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Setting up a REST API with NodeJs and Express

In this post we will learn how to set up a REST API for our Web application quickly and easily with NodeJs and the Express.js module.

If you are not yet familiar with NodeJs, the popular server-side technology in Javascript, you should check out this post What is NodeJs and why you should be using it

On the other hand, Express.js (or simply Express) is one of the most well-known modules of Nodejs. Express is a lightweight Open Source framework that provides us with many useful tools to organize our application.

Designing our REST API

First, we are going to outline a design for a simple REST API, which represents the operations that we could have in a real Web application.

This means that we are interested in performing CRUD (Create, Read, Update, Delete) operations on a data repository, which will normally be a database (MSSQL, MySQL, MariaDB, MongoDB), or any other (files, etc).

To map each operation offered by our REST API, we use a combination of HTTP request types, URL parameters, Query parameters, and parameters in the request body.

The following table shows the functions available in our example REST API, the equivalent to functions, and the parameters received by each request.


Creating our REST API

We create a folder within our projects folder that we will call, for example, ApiRest. Now we install the Express.js module. To do this, from the command prompt, we navigate to the directory we created previously and write

npm install express

Once Express is installed, we create a new file that we will call, for example, App.js. Inside this file we copy the following content

// Load modules and create new application
var express = require("express"); 
var cors = require('cors')
var app = express();

var bodyParser = require('body-parser');
app.use(bodyParser.json()); // support json encoded bodies
app.use(bodyParser.urlencoded({ extended: true })); // support encoded bodies

//Example: GET http://localhost:8080/item
app.get('/item', function(req, res, next) {
  if(req.query.filter) {
  res.send('Get all');
  console.log('Get all');

//Example: GET http://localhost:8080/item/10
app.get('/item/:id', function(req, res, next) {
  var itemId =;
  res.send('Get ' +;
  console.log('Get ' +;

//Example: GET http://localhost:8080/item?filter=ABC
app.get('/item', function(req, res) {
  var filter = req.query.filter;
  res.send('Get filter ' + filter);
  console.log('Get filter ' + filter);

//Example: POST http://localhost:8080/item'/item', function(req, res) {
  var data =;
  res.send('Add ' + data);
  console.log('Add ' + data);

//Example: PUT http://localhost:8080/item/10
app.put('/item/:id', function(req, res) {
  var itemId =;
  var data =;
  res.send('Replace ' + itemId + ' with ' + data);
  console.log('Replace ' + itemId + ' with ' + data);

//Example: PATCH http://localhost:8080/item/10
app.patch('/item/:id', function(req, res) {
  var itemId =;
  var data =;
  res.send('Update ' + itemId + ' with ' + data);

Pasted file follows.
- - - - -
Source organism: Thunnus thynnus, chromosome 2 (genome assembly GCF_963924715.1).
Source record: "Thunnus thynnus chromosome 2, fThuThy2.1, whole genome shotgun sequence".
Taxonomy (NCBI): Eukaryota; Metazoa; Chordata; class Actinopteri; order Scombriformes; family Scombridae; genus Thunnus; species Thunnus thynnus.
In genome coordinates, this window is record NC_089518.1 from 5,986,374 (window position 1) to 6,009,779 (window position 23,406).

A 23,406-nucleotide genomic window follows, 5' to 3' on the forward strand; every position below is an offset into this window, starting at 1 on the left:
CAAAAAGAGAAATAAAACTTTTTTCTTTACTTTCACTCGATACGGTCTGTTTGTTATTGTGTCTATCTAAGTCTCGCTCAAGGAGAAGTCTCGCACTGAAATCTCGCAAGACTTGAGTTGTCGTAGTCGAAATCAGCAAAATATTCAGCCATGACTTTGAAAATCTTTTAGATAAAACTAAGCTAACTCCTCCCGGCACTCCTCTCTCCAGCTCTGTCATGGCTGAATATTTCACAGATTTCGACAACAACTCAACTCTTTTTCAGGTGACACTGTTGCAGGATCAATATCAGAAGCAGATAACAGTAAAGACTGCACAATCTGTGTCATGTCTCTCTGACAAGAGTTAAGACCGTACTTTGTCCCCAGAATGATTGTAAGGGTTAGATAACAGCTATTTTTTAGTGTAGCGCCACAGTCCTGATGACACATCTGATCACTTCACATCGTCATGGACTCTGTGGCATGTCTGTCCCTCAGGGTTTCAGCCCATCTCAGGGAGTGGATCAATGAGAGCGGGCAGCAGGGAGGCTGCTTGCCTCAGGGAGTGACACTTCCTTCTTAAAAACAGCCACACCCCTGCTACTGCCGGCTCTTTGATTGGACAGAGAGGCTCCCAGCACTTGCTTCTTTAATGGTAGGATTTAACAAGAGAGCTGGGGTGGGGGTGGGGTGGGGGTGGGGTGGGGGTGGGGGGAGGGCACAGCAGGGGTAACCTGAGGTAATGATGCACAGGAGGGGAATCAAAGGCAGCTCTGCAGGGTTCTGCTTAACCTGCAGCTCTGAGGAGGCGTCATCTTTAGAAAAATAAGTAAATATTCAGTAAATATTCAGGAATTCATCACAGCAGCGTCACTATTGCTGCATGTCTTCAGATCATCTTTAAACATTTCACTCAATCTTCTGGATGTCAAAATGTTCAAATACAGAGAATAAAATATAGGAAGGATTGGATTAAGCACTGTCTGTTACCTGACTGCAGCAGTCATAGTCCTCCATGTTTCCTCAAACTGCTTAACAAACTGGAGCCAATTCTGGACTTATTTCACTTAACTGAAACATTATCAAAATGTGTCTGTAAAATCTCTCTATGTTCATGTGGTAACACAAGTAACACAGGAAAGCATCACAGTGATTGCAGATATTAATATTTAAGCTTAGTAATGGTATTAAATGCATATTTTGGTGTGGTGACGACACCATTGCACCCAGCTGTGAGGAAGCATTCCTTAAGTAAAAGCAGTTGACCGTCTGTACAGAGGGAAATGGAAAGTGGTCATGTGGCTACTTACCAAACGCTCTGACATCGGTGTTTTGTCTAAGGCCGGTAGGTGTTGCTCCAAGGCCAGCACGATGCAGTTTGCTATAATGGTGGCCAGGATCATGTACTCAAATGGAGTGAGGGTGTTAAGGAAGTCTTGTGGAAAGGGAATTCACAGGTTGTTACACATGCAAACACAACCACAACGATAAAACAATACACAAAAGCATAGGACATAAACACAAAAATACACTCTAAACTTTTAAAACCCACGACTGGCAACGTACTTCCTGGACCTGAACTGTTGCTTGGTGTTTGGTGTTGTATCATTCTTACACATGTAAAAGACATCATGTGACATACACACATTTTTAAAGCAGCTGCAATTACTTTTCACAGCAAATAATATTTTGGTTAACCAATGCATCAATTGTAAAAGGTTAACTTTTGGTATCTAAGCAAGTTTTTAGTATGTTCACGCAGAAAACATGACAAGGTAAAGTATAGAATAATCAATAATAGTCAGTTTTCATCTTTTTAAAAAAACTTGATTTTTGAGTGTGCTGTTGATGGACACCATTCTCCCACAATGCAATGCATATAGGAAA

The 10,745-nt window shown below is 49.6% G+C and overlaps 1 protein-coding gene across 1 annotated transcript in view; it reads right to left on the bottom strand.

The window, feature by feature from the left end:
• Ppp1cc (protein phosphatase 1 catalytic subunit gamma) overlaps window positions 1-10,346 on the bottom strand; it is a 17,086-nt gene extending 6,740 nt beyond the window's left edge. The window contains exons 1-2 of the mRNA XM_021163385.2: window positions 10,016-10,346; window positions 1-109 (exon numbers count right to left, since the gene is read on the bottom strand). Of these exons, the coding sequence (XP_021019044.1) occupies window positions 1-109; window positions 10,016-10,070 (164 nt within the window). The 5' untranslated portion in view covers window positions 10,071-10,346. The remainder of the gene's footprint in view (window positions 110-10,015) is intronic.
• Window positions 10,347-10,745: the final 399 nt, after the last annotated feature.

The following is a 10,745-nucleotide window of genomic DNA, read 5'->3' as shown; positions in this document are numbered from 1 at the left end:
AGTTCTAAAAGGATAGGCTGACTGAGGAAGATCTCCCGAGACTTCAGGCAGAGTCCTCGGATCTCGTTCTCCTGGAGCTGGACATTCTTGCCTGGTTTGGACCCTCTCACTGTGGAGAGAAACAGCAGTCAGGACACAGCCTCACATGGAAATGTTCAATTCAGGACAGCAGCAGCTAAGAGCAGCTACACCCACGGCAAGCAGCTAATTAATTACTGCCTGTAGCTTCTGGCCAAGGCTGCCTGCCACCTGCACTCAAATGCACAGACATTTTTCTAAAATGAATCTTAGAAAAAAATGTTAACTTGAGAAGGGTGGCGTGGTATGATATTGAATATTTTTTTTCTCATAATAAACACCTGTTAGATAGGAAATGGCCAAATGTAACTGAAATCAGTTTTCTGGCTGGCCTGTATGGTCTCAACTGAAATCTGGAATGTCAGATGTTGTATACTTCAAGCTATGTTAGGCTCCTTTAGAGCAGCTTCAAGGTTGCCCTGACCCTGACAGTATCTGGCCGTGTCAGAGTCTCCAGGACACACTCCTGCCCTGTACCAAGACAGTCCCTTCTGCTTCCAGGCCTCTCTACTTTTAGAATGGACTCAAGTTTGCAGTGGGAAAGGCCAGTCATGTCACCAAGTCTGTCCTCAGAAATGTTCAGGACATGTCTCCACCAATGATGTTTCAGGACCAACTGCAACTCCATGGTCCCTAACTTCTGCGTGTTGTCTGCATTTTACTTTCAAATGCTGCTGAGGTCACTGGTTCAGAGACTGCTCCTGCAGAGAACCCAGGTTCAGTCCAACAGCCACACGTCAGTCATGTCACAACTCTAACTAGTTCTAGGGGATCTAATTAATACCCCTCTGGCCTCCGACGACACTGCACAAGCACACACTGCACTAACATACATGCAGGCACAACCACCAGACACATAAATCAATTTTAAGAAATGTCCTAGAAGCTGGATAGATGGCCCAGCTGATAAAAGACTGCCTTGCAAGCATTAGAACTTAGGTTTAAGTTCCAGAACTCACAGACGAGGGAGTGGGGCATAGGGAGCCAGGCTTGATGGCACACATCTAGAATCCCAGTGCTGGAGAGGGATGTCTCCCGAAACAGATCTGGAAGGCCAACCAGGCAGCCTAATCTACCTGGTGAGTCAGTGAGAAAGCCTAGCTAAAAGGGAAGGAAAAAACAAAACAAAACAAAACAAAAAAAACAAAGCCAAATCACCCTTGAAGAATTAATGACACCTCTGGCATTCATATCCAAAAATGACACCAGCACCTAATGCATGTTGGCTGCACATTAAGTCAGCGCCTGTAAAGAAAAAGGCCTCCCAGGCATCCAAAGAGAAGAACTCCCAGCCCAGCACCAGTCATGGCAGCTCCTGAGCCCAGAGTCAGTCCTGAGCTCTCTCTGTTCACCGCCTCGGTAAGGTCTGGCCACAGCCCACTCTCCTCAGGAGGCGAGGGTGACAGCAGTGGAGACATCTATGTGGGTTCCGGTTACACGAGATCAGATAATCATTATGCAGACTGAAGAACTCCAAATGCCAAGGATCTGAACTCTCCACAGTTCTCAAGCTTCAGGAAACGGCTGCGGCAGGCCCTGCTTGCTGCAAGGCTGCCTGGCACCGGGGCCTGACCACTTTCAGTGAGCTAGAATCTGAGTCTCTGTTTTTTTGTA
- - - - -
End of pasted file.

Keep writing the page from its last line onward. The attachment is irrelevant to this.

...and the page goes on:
console.log('Update ' + itemId + ' with ' + data);

//Example: DEL http://localhost:8080/item
app.delete('/item/:id', function(req, res) {
  var itemId =;
  res.send('Delete ' + itemId);
  console.log('Delete ' + itemId);
var server = app.listen(8080, function () {
    console.log('Server is running..'); 

Finally, we run the application with the following command,

node App.js

And we check that it runs correctly.


Explaining our REST API code

Let’s explain the code above. First, we have loaded the necessary modules, and created an Express application.

In the rest of the code, we are defining different routes for our application, according to the definition we made in the previous section.

In these functions, we use the ‘request’ object to obtain the parameters that we have passed to the API in the request. Depending on the type of request, we use the appropriate property (params, query, or body).

On the other hand, we use the ‘response’ object to return the results to the client. In this example, we are simply returning a text informing that the corresponding request has been received correctly.

Obviously, this is a very simple example. In a real application, there would be database queries, data operations, validations, etc. But it is enough to show the fundamental aspects necessary to create a REST API.

Finally, in the last block of code we start the application by listening for requests on localhost, port 80.

Testing our REST API

It’s time to test our example REST API. To do this, we will use the Postman program. If you haven’t used Postman yet, we recommend you to check out the post Postman, make HTTP requests and test your REST APIs.

In each request we have the parameters that are used, and an image of the request in Postman (click on the image to enlarge), so that you can test the example REST API.


It is a simple GET request to the URL localhost:8080 api-rest-nodejs-express-getall


GET request to localhost/item?filter=XXX:8080 api-rest-nodejs-express-getfiltered


GET request to localhost/item/dd:8080 api-rest-nodejs-express-getbyid


POST request to localhost/item, and in the body we would pass an object encoded as Json. In the example, we simply send a text within the “data” property. In a real application, we would send an object with the appropriate properties. api-rest-nodejs-express-addnew


PUT request to localhost/item, and in the body we would pass the Id to replace and the object encoded as Json. api-rest-nodejs-express-updatebyid


DELETE request to locahost/item/id api-rest-nodejs-express-deletebyid